An explosion occurred during the preparation of the orbital launch of the Iranian Space Agency. U.S. satellites sighted a column of smoke.
Iran did not hide its wish to send in space this month-end the little telecommunications satellite Nahid-1 (Venus in Persian). The preparatory phase was observed from space by several satellites, especially of the U.S.
But the launch attempt — perhaps with the national little launch vehicle Safir-1B — seemed to be preceded by an explosion occurred on the launch pad of Semnan base, in the North of the country, on August 29.
The first satellite images of a thick black smoke leaking out of the launch pad, probably a few minutes after the accident, were broadcast by the company Planet. Its competitor Maxar next provided a closer sight of the location, showing the launcher still attached to the machinery used to transport and erect it for the launch.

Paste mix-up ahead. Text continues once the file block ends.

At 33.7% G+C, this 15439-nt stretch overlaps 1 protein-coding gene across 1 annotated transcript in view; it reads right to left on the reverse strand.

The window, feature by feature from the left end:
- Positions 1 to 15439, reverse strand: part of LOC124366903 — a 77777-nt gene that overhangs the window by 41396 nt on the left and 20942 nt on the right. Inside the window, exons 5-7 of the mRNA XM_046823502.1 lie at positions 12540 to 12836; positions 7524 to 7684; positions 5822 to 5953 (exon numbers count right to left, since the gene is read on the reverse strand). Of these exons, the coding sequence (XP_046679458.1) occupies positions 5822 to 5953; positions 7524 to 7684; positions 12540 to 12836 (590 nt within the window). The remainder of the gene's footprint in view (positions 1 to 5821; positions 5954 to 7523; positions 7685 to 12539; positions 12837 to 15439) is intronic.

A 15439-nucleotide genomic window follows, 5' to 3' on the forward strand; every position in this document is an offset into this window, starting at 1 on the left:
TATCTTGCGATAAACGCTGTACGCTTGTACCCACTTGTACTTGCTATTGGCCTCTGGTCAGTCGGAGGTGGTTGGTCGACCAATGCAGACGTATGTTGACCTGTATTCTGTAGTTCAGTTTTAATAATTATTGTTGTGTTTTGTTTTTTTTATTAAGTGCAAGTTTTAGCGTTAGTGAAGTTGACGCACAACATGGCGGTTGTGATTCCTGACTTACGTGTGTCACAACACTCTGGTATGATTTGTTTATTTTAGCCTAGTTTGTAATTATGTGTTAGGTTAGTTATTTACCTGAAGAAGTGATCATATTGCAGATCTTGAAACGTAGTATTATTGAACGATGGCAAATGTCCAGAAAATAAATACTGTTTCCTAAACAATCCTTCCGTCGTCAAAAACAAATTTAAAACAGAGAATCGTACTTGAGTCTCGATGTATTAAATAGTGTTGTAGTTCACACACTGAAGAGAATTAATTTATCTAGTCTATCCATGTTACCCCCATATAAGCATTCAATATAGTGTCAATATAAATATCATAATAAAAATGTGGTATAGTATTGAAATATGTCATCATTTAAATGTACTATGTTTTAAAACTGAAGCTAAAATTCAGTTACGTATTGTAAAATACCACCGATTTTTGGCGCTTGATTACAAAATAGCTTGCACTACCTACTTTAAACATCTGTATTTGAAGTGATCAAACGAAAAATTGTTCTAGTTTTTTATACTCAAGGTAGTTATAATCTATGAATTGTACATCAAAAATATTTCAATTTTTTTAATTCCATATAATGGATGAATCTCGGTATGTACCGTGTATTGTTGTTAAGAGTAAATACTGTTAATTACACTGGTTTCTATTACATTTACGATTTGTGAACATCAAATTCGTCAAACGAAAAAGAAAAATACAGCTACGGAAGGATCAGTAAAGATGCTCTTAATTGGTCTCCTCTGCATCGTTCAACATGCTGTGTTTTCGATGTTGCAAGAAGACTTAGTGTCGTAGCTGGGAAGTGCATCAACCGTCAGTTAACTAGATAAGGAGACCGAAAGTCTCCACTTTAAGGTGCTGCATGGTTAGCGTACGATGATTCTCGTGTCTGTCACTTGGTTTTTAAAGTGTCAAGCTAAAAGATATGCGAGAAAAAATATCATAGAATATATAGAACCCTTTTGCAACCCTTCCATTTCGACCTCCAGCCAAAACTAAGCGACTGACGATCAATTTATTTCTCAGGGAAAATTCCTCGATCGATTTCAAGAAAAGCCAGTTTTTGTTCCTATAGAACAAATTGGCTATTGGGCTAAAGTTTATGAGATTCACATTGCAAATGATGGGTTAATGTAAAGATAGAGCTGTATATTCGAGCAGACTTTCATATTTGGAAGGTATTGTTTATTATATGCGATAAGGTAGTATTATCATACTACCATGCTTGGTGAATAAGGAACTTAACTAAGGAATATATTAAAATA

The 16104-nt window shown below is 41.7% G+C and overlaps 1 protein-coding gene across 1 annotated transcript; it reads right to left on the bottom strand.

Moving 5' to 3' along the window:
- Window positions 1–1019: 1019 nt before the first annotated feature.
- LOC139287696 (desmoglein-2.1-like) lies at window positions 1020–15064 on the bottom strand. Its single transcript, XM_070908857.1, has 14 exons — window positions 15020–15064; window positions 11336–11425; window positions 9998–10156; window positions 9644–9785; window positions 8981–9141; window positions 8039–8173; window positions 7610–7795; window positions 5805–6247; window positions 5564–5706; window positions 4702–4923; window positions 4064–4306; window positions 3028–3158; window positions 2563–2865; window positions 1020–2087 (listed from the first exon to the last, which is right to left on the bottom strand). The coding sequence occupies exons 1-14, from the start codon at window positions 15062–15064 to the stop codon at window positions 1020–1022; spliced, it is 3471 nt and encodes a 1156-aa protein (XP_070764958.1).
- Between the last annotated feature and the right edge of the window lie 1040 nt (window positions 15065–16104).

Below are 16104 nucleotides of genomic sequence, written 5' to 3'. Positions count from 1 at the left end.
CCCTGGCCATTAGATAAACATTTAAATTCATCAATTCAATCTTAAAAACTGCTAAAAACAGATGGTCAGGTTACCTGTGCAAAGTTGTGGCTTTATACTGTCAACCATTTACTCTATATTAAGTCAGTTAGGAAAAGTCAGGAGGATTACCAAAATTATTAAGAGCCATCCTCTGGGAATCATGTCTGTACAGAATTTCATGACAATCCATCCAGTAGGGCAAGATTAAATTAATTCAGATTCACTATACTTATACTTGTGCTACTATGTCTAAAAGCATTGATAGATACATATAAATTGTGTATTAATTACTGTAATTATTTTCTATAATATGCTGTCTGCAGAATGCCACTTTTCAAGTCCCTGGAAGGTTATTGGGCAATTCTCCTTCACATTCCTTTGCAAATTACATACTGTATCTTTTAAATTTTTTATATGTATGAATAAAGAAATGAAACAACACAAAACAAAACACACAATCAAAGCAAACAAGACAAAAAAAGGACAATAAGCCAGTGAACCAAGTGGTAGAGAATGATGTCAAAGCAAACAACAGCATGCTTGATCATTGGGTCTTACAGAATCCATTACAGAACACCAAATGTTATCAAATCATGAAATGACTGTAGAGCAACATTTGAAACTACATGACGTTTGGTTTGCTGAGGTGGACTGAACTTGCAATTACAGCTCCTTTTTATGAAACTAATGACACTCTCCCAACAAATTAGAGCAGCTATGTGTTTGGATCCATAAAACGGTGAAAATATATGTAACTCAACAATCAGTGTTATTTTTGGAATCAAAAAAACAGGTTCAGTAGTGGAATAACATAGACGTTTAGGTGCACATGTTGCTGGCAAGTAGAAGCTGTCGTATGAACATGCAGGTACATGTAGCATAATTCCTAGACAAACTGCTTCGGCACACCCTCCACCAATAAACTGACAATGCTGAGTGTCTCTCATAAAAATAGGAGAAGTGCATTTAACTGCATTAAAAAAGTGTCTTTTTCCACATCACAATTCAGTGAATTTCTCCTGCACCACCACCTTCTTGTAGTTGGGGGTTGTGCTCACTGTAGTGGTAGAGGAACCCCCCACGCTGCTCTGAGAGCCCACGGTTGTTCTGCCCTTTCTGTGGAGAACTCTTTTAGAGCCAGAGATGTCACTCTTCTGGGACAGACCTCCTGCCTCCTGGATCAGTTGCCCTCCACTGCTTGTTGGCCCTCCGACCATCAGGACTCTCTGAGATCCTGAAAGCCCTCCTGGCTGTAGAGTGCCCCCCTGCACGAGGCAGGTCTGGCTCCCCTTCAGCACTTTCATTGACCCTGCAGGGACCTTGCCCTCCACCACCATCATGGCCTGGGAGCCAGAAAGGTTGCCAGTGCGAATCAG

“This looks to me like an accident during launch preparation”, says Michael Elleman, Director of the Non-proliferation and Nuclear Policy Program at the International Institute for Strategic Studies. “It’d probably likely be a problem during fueling the missile, or an electrical shortage.”
Iran endures its third space failure of the year after the lost in flight on January 15 and February 5. In ten years, some observers of the Islamic Republic space program have identified 6 failures out of 10 attempts of orbital launches.